Emily Rogers

UEA Linkage

"The opportunities that Dickinson provides for global exploration and engagement as an undergraduate student is a well known and amazing feature of the college. Without it, I never would have had the chance to go to England and fall in love with it. But the truly special aspect of Dickinson’s global education is that it actively prepares and encourages its students to form experiences abroad even beyond graduation. Not only did the linkage program inspire me to continue my education in England, but the incredibly supportive and knowledgeable staff at the Career Center also made the confusing and often frustrating process of applying to an international institution easy and painless. I owe so much of who I am, the relationships I’ve developed, and the experiences I’ve had to Dickinson, UEA, and to the linkage between them."

- Emily Rogers '12




What law school is really like

"The first semester of law school is difficult largely because no one in the 1L class has any idea what methods lead to success. The difficulty with this uncertainty leads everyone to feel anxious until grades are released following the examination period for the first semester. I remember feeling as if I was not truly a law student until I had that validation of the methods I adopted throughout the first semester. Furthermore, since law school traditionally only has one graded item per class - the final exam - one’s anxiety crescendos leading up to and following the exam period. However, once those grades come in, a weight is lifted from you and you can then adjust your methodology to attain your desired level of success. I found (fortunately) that the methods and procedures I implemented throughout the first year were successful and, more importantly, left me feeling as though I truly understood the area of law covered during a given course. Nevertheless, everyone has a particular style and tempo to law school and it is incumbent on the law student to find what methodology works best for him or her. The quicker this is hammered down, the better (and less anxiety-ridden) law school becomes."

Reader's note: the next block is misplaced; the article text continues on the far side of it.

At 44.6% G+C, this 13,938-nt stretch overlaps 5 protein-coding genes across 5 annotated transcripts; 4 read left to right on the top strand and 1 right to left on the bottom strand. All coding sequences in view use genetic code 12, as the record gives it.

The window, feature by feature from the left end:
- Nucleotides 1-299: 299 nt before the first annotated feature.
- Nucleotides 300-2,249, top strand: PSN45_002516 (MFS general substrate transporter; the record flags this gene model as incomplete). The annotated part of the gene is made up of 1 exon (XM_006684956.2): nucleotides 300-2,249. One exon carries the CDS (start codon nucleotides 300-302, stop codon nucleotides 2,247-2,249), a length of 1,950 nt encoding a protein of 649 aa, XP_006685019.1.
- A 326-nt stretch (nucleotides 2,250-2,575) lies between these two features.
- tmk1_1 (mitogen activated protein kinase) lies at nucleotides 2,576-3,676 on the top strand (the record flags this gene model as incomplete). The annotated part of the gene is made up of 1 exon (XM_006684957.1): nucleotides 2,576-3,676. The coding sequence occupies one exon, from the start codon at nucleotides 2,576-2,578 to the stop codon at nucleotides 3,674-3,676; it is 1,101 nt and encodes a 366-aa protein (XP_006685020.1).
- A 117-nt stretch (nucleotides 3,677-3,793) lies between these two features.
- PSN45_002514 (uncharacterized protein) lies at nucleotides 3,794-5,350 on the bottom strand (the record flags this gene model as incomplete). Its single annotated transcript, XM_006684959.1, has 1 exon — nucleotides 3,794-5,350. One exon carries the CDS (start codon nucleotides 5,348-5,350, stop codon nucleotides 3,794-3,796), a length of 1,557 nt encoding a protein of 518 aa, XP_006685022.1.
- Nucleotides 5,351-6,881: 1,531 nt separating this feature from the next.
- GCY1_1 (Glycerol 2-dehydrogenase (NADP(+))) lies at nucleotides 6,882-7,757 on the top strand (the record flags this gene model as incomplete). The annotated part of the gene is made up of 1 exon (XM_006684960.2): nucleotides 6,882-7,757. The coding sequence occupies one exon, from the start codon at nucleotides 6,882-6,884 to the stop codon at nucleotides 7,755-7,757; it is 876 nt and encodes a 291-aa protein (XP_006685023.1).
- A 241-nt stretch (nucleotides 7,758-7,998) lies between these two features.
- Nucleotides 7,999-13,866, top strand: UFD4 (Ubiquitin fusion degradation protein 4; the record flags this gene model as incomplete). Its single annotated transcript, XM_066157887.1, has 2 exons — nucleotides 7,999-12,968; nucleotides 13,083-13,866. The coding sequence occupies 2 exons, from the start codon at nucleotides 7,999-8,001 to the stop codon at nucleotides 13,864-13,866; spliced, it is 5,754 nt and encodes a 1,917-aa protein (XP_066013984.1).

-  Michael Dalton: ’09, JD ’16 from Villanova University School of Law, Judicial Law Clerk, Superior Court of Delaware


 

Michael Dalton

Value of Dickinson Education in Law School

There are those who say that a liberal arts education is unsuited for those seeking to practice a profession, especially one like the legal profession which requires such a great depth of particularized training and specialization. Yet, as we Dickinsonians so often do, it is useful to look to the words of our founder, Dr. Benjamin Rush, for guidance.

In Dr. Rush’s 1785 Plan of Education, he set forth his commitment to build an institution that would provide a “useful liberal education” for the first generation of Americans. That dedication to providing a “useful” education in the liberal arts is alive and well at Dickinson today, and it is the reason why I have done so well in law school.
In the first year curriculum of law schools across the country, there exists a class that seeks to teach students how to “think like a lawyer.” At first blush, “thinking like a lawyer” seems wholly incongruent with thinking like a liberal arts student—it requires unyielding attention to minutia; memorization of stale, Latin principles of construction; and the composition of formulaic memorandums in a rigid structure.

In truth, anybody can “think like a lawyer.” It just takes practice. But the best lawyers are able to do more.  Truly skilled attorneys are able to reach across seemingly unrelated areas of law and forge novel arguments. They are trusted to exercise ethical judgment in telling their client when a proposed course of action is lawful, but awful. They can meet a new client with a patent claim in biological engineering and grasp the particulars of a field entirely unknown to them. But the most important talent of a lawyer is being able to simultaneously see both sides of the same argument and appreciate the merits of both positions. It is this latter set of skills that has set me apart in my legal education.

While anybody can “think like a lawyer,” it is the rare few who have the skills that are learned through a liberal arts education like the one I gained from Dickinson College—in the classroom, in the dormitory, and in the crucible of community discussion.

- Jake Sternberger: ’12, JD ’15 from Penn State Dickinson School of Law, Attorney, Morgan & Morgan


 

Jake Sternberger